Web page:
For years I swore that I would never get a Crackberry. I didn't want to end up looking like one of those corporate types who are totally tethered to their BlackBerrys. I'm sure you've seen the type - the Suits thumb-typing while in the elevator, while walking down the street, or even driving (!) who appear to spend every free minute that they have sending out those oh-so-important e-mails. Bleh. Makes me sick. Yet, here I am.
Before you condemn me as a hypocrite, hear me out. I got my Crackberry for personal reasons. I had this crazy idea of wanting to stay connected to the office while on mat-leave (I don't hate my job, so the idea does not make me queasy). I'd read that it was good to say in touch with people from the office to a certain degree while on mat-leave to make the transition back to full-time work a bit easier. I always feel so disoriented when I take 2 weeks of vacation, so imagine not working for 6 to 12 months and then trying to get back into the swing of things! Unfortunately, I'm too much of a peon at work to be allowed to have access to the BlackBerry Enterprise Server (boo!), so that idea kind of got squashed. Still, I did like the idea of being able to e-mail and browse Web pages from a handheld device. Sure beats lugging a laptop around the house with a baby in tow.
After several weeks of pondering, I finally took the plunge. Actually, so did the hubby. His line of work has him on multiple projects at once, so the Crackberry provides him with a certain amount of convenience. Or maybe it was hardware envy. ;-) We spent a significant amount of time doing research on data plans. Data plans in Canada are terrible! There are only two players in Canada for GSM (Rogers and Fido), and Rogers owns Fido. CDMA was out of the question. I left Telus because I think they're blow-holes, and Bell isn't much better. Regardless of who your carrier is in Canada though, good luck trying to find an unlimited BES (BlackBerry Enterprise Server) and BIS (BlackBerry Internet Service) plan. In the US, however, you can get an unlimited BlackBerry data plan for peanuts. Just check the T-Mobile site and see for yourself. Arrgh!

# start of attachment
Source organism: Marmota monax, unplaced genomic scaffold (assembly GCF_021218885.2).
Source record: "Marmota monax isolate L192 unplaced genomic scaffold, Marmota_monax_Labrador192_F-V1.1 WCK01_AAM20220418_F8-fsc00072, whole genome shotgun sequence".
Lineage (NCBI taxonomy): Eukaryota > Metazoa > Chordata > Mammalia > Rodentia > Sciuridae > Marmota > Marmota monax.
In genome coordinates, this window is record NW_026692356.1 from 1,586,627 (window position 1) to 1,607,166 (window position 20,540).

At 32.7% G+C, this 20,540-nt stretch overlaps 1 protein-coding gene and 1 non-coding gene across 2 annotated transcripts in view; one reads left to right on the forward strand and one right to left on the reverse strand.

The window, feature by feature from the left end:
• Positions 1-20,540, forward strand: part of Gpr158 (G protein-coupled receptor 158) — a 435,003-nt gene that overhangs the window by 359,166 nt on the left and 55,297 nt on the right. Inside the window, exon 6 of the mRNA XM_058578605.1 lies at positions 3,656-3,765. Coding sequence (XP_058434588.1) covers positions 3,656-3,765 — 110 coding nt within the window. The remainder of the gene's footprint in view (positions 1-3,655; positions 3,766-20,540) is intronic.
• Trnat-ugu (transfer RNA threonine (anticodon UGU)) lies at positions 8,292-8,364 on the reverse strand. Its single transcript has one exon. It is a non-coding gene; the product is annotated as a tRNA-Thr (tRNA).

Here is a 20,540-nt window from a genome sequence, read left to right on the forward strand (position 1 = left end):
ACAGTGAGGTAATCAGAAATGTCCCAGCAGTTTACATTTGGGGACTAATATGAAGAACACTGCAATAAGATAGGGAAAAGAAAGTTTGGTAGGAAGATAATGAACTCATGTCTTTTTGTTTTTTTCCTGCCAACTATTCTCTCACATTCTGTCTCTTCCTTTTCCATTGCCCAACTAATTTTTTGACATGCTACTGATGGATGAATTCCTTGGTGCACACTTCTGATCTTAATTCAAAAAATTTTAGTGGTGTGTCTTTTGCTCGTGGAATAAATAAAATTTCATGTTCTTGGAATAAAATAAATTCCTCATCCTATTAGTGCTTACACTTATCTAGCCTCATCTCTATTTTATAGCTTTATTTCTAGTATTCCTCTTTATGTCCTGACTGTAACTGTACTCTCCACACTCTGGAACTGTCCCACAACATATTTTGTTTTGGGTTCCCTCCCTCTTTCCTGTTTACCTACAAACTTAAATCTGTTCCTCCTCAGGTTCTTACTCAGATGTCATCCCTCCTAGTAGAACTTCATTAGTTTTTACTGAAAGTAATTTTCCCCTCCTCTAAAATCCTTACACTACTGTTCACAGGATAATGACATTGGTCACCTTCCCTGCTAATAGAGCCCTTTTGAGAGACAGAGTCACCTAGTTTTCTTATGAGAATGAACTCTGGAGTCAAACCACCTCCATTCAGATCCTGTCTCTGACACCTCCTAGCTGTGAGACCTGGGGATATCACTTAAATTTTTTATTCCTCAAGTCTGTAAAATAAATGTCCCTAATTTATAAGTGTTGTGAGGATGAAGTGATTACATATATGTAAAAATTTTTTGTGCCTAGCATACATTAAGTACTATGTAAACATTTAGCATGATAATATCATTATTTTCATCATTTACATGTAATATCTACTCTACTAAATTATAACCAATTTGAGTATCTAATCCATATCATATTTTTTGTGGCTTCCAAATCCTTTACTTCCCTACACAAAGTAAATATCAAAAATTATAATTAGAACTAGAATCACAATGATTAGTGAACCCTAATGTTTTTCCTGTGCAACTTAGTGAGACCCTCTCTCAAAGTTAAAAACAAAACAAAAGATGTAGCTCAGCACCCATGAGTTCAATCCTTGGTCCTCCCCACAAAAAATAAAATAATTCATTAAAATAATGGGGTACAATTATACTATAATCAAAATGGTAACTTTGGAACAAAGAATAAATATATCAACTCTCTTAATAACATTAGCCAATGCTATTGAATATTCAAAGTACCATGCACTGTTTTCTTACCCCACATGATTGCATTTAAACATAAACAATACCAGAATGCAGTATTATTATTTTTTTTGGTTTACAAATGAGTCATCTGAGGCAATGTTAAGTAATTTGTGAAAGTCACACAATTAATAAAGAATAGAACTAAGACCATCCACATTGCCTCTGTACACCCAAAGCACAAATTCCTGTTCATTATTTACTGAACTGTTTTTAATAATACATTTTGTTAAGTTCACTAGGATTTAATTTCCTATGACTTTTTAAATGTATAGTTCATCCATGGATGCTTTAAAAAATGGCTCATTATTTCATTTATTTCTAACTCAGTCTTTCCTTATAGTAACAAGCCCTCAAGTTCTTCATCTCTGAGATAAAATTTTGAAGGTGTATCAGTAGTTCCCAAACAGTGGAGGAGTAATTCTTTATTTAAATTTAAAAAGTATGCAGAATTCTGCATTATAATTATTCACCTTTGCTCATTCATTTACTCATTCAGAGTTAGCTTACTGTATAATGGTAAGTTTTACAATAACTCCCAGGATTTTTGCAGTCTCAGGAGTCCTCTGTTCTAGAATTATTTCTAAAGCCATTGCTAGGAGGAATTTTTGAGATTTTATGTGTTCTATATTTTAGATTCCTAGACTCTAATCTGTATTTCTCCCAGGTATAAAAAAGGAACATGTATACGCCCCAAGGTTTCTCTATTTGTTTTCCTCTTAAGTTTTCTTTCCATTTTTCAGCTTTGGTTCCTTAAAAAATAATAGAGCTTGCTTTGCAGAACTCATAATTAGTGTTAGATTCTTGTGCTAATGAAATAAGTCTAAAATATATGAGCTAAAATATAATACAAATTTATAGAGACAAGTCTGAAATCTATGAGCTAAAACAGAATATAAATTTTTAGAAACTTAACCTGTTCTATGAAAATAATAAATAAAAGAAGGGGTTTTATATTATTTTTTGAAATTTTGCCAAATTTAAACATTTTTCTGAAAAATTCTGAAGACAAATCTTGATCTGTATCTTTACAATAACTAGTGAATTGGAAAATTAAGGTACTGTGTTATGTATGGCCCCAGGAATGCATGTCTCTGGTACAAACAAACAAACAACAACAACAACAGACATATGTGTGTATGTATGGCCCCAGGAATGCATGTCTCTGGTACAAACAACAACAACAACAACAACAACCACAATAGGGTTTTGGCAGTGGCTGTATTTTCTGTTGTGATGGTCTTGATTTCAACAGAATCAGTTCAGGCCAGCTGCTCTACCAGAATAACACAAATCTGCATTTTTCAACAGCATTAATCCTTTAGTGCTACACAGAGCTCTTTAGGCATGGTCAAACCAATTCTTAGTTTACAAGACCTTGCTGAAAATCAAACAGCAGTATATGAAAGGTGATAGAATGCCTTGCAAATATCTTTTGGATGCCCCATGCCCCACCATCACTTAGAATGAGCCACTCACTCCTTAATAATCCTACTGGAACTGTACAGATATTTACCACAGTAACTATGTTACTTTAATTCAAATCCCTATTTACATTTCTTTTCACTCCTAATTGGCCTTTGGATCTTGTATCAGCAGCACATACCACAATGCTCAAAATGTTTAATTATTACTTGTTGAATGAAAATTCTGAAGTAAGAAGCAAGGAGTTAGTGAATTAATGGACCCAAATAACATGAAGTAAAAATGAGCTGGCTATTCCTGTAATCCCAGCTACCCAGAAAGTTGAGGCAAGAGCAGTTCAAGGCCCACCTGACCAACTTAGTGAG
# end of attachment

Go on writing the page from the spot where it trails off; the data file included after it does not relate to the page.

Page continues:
Anyway, after all of our research, we'd settled on getting the BlackBerry Curve 8320. This little piece of technology is not offered in Canada, because it has built-in WiFi, and the likes of Rogers, Telus, and Bell want you to pay for your data usage! Fido is another story (more on that below). It turns out that the Curve 8320 was made exclusively for T-Mobile in the US, and is therefore only available from there. Fortunately for us, some stores here sell an unlocked version of the Curve 8320. We actually bought ours from a Fido re-seller. It cost us a small fortune, but well worth it just for the ability to get free data off of WiFi networks at home and at our parents' places.
Our initial thought when we'd started looking at plans was to keep separate mobile devices - mobile handsets under Fido because we have (had) super-awesome plans and handsets, and BlackBerrys through Rogers for data. But alas, our plans changed. The guy from Fido convinced us that we could get BES and BIS through them, and since their plans were the exact same as the Rogers plans, we figured, what the heck. Small detail - Fido offers BackBerry Connect service, which translates to:
- Fido doesn't support BlackBerry devices per se (they support some crappy-ass Nokia smartphone that has access to BIS. This means that if you have issues with your BlackBerry using the BlackBerry Connect service, you're SOL.